Bosnia and Herzegovina’s youth population has the potential and ability to work for peace and security in innovative ways. Sadly, recognizing the country’s youth as genuine partners for peace often falls short and their voices go unheard. The OSCE Mission to Bosnia and Herzegovina is working diligently in their efforts to spark a change.
The recent 20-year anniversary of the Dayton Peace Agreement reified the prospects for change in Bosnia-Herzegovina. Central to these prospects are the ways in which Bosnian citizens think and act politically.
The Bosnian American community numbers over 250,000 and the remittances that the diaspora sends account for well over 10% of Bosnia’s GDP. This community has now gathered around a unique non-profit organization whose primary goals are to advocate on behalf of Bosnian Americans and to advance Bosnia and Herzegovina’s EU and NATO integration.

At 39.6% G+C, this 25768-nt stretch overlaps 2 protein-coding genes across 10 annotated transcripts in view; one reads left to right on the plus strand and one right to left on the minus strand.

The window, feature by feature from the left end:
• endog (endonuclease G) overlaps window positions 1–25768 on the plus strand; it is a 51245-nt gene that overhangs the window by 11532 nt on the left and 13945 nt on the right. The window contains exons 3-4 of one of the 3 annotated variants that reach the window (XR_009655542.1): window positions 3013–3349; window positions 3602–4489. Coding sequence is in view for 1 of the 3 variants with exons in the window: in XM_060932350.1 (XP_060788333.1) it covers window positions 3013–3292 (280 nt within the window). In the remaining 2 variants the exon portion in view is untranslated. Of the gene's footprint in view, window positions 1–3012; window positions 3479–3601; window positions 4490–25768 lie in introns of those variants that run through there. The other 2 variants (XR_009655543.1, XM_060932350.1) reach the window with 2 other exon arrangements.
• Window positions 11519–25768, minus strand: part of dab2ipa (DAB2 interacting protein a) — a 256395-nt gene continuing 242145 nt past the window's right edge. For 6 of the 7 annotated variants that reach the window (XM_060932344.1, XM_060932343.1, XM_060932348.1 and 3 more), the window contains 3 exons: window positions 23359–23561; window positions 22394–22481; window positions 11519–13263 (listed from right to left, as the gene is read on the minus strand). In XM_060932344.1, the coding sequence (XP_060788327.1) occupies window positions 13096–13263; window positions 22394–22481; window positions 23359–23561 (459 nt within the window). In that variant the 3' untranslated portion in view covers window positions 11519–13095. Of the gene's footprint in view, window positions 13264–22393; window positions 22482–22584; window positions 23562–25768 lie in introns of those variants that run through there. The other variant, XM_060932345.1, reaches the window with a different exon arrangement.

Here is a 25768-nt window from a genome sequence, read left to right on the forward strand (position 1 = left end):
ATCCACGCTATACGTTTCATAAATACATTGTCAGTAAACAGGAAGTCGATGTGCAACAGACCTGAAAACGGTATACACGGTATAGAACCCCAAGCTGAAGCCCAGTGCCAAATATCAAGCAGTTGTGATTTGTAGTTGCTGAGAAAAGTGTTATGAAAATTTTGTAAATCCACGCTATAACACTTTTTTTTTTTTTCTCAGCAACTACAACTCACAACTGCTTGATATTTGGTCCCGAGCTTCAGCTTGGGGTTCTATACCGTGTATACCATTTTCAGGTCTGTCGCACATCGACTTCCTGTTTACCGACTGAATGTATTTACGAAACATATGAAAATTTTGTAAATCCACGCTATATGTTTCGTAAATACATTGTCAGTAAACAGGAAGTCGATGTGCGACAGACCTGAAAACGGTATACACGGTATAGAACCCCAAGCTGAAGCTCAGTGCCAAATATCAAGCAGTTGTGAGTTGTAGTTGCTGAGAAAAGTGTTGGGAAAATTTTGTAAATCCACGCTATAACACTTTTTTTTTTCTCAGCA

It is becoming increasingly common to see in the media that ISIL members have killed people in bombings. Terrorism is often associated with BiH, in which there have been several terrorist acts. It is very difficult to say whether those who take lives are somewhere around us or far away. In order to avoid doubt about that, experts consider that we need coordinated action and more government engagement.
“At this time, it is important that all citizens, regardless of their differences, understand that we are facing a political machine that threatens our right to life through the systematic destruction of our institutions,” Golubovska explains.